Wescott began winning SBX events in the early 2000s. Between 2000 and 2003, he was the U.S. national champion in SBX. In 2001, Wescott tore his ACL (anterior cruciate ligament) during a World Cup competition in Sapporo, Japan, on a jump, but continued to compete after recovering. He won silver in SBX in 2002 at the Winter X Games. At the end of the year, Wescott was third overall in World Tour rankings for SBX.

In 2003, Wescott began training for SBX in a stimulating new way: big mountain riding in Alaska. He would ride on a helicopter, strap on his snowboard, and be dropped on a mountain that had not been ridden before. Wescott would descend down the mountain along whatever terrain he would find, including steep faces. One drop in 2003 resulted in an avalanche which moved him 750 feet. Wescott found big mountain riding exhilarating and believed the challenges he faced helped him compete in SBX better. That year, Wescott won silver in SBX at the World Championships. He finished tenth in the half-pipe in the same competition. This event marked his last competition in halfpipe. In 2004, Wescott won silver in SBX at the Winter X Games and finished second at World Cup. One victory in 2005 was particularly difficult. After finishing second in SBX at the Winter X Games, he hurt his left knee and suffered a severe cut in his right leg a week before the World Championships. Wescott still competed and though the binding on his boots became loose in the semifinals just as he left the gate, he was able to fix it while still moving and won. Wescott then won gold in SBX at the World Championships in 2005.

In addition to competing and winning SBX events, Wescott spent much of his time lobbying for the sport on an international level. He tried to develop interest in SBX in the United States and Europe by pushing the sport in the press at every opportunity. Wescott also worked to get it included in the Winter Olympics, a goal reached when the Olympic Committee agreed to include it in the 2006 games. Wescott had some reservations about how good the Olympic course would be in Turin, Italy, and took the initiative to make guidelines for the sport by becoming SBX's World Cup tour overseer for the International Federation of Skiing.

Wescott had a life outside of SBX as well. He planned on building a house on 21 acres he owned in Maine's Carrabassett Valley. In 2005, he and some friends bought a restaurant located at the base of Sugarloaf Mountain, The Rack. Wescott also planned on completing his college degree some day, probably in journalism.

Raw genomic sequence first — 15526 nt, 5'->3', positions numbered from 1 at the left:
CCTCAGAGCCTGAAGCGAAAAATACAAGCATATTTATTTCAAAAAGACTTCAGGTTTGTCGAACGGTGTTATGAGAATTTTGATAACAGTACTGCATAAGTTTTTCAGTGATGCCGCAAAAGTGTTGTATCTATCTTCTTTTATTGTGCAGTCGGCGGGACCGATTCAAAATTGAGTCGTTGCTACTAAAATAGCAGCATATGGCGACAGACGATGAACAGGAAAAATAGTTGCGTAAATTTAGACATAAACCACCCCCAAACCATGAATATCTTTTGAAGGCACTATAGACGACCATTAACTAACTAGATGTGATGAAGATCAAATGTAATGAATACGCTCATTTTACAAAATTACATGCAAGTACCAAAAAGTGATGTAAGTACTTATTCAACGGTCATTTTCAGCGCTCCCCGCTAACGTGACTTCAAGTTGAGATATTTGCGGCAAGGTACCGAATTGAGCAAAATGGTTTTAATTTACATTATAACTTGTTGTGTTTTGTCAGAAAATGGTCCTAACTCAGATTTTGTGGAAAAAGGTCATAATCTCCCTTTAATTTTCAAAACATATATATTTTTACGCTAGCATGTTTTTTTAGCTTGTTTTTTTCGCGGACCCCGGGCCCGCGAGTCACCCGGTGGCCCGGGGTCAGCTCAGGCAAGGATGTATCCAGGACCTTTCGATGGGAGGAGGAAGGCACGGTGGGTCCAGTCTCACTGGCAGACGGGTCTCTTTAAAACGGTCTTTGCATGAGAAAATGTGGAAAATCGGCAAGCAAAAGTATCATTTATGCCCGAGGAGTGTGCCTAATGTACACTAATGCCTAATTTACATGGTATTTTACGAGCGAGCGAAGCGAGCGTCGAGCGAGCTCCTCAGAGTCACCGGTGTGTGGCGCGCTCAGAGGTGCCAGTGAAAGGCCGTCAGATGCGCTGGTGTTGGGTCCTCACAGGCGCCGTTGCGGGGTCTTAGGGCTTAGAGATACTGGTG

Early in 2006, Wescott was named to the U.S. snow-boarding team for the Winter Olympics and competed in the first-ever SBX event at the Olympics. His gold medal victory in SBX was dramatic. Wescott made the finals, but was losing to Radoslav Zidek in the medal run when Wescott passed him on a banked turn. Wescott told Eddie Pells of the Buffalo News, "I just knew if I was patient and confident that I'd reach the part of the course that I could work a little better, catch the speed on him. Then coming into that one turn, I drove the inside line on him like clockwork. That's how it worked out." Wescott won the race. Of his victory, he told Fran Blinebury of the Houston Chronicle, "This allows me to achieve a goal that I've been pretty single-mindedly focused on for the last several years. It's the end of a long road, and it fulfills a dream."

Sources

Periodicals

Atlanta Journal-Constitution, February 17, 2006, p. E7.

Boston Globe, February 6, 2003, p. E8; February 17, 2006, p. D1.

Buffalo News (Buffalo, NY), February 16, 2006, p. D1.

Houston Chronicle, February 17, 2006, p. 1.

Los Angeles Times, February 16, 2006, p. S4.

Newsweek, December 26, 2005, p. 84.

Portland Press Herald (Portland, ME), January 23, 2005, p. D3; January 29, 2006, p. D1.

Times (London, England), February 17, 2006, p. 94.

Online

"Seth Wescott/A Team—Snowboardcross," U.S. Snowboard Team, http://www.usssnowboard ing.org/team_details_print.php?bio_id=34 (May 1, 2006).

"Seth Wescott," NBCOlympics.com, http://www.nbcolympics.com/athletes/5058608/detail.html?qs=;t=11;tab=B o (May 1, 2006).

"Seth Wescott," United States Olympic Committee, http://www.usoc.org/26_38187.htm (May 1, 2006).

A. Petruso